Nate Phelps, the estranged son of Westboro Baptist Church founder Fred Phelps, broke the news over the weekend that the elder Phelps was on the “edge of death.” Now that Fred is dead, Nate has issued a public statement by way of Recovering From Religion, a group for which he serves on the board.
Fred Phelps is now the past. The present and the future are for the living. Unfortunately, Fred’s ideas have not died with him, but live on, not just among the members of Westboro Baptist Church, but among the many communities and small minds that refuse to recognize the equality and humanity of our brothers and sisters on this small planet we share. I will mourn his passing, not for the man he was, but for the man he could have been. I deeply mourn the grief and pain felt by my family members denied their right to visit him in his final days. They deserved the right to finally have closure to decades of rejection, and that was stolen from them.
Even more, I mourn the ongoing injustices against the LGBT community, the unfortunate target of his 23 year campaign of hate. His life impacted many outside the walls of the WBC compound, uniting us across all spectrums of orientation and belief as we realized our strength lies in our commonalities, and not our differences. How many times have communities risen up together in a united wall against the harassment of my family? Differences have been set aside for that cause, tremendous and loving joint efforts mobilized within hours… and because of that, I ask this of everyone — let his death mean something. Let every mention of his name and of his church be a constant reminder of the tremendous good we are all capable of doing in our communities.The lessons of my father were not unique to him, nor will this be the last we hear of his words, which are echoed from pulpits as close as other churches in Topeka, Kansas, where WBC headquarters remain, and as far away as Uganda. Let’s end the support of hateful and divisive teachings describing the LGBT community as “less than”, “sinful”, or “abnormal.” Embrace the LGBT community as our equals, our true brothers and sisters, by promoting equal rights for everyone, without exception. My father was a man of action, and I implore us all to embrace that small portion of his faulty legacy by doing the same.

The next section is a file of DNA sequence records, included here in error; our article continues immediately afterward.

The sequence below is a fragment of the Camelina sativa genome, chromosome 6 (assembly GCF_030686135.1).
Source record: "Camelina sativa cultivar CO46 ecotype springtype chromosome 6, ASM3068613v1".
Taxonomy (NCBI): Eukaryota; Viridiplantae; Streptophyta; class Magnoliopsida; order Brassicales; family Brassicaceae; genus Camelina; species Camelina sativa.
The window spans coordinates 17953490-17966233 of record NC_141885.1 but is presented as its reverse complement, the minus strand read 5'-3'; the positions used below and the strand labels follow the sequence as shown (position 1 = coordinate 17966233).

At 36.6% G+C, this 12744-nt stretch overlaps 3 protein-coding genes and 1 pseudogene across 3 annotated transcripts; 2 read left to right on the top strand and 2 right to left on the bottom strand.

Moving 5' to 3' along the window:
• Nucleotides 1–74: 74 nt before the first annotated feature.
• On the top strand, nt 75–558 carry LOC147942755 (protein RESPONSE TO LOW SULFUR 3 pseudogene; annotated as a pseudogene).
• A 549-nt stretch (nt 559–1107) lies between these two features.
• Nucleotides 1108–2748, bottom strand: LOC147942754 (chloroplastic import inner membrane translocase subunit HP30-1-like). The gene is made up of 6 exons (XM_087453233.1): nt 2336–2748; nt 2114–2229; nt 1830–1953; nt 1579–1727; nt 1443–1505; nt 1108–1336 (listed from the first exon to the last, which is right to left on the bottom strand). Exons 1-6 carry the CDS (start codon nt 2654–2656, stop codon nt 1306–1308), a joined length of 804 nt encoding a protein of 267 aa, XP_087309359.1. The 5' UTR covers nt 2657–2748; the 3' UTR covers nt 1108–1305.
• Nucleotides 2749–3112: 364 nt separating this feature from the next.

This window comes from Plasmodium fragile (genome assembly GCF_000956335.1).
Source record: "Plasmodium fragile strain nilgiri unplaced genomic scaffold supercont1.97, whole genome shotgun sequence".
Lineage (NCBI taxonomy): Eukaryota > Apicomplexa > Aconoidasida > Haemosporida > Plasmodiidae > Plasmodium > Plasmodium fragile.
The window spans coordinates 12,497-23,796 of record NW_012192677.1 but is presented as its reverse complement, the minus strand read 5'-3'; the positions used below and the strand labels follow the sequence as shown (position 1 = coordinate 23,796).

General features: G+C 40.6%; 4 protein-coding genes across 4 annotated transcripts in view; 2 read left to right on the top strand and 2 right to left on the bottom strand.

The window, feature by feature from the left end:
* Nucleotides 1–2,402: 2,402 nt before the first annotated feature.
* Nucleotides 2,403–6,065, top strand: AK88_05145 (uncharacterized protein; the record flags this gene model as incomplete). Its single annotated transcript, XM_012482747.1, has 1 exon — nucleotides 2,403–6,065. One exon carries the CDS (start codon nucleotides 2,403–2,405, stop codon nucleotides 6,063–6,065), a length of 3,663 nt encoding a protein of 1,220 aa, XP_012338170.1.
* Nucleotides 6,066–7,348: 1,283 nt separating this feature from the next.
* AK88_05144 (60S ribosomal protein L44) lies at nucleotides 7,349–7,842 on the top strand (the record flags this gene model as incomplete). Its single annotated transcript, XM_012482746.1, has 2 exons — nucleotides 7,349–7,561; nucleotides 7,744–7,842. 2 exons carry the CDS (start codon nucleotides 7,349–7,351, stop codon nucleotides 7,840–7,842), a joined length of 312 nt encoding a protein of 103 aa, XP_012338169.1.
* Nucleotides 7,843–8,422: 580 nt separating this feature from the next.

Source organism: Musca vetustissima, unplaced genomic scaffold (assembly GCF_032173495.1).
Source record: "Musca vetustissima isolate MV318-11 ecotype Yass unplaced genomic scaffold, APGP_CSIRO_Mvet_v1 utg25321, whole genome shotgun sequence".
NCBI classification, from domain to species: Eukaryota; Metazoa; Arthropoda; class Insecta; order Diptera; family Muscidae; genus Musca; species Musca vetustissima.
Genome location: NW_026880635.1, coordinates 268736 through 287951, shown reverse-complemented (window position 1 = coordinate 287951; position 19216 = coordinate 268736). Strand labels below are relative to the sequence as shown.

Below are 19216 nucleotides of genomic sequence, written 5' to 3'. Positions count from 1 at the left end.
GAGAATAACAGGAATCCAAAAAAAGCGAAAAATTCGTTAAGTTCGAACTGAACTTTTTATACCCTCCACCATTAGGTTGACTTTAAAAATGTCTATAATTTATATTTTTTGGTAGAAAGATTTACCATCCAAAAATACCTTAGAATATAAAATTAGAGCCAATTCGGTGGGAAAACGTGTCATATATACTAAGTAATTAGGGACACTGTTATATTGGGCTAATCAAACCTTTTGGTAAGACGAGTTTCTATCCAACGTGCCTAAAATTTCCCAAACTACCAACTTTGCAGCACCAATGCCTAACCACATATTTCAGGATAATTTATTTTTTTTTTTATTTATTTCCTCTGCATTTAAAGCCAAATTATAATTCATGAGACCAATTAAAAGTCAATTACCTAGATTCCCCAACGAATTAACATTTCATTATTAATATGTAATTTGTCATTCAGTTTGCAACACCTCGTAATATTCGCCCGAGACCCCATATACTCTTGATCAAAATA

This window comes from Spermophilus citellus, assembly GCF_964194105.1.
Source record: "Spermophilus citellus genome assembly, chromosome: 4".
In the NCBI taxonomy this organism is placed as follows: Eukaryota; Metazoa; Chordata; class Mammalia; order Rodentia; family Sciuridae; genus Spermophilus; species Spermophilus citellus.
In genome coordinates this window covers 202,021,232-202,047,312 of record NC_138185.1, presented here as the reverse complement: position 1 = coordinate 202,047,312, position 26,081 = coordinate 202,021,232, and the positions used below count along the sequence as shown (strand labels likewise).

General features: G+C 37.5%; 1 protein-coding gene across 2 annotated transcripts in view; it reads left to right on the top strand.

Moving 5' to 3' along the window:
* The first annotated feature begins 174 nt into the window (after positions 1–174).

Considering how much he has had to overcome since leaving Westboro, you could understand if Nate took the opportunity to say something much harsher. Instead, he reminds us to love each other and build our communities with a sense of inclusion. It’s a brilliant testimony to how far he has come — and how no one who grows up as a bigot has to remain that way.
Nate also spoke to Seth Andrews at The Thinking Atheist about the legacy of his father in an interview worth listening to: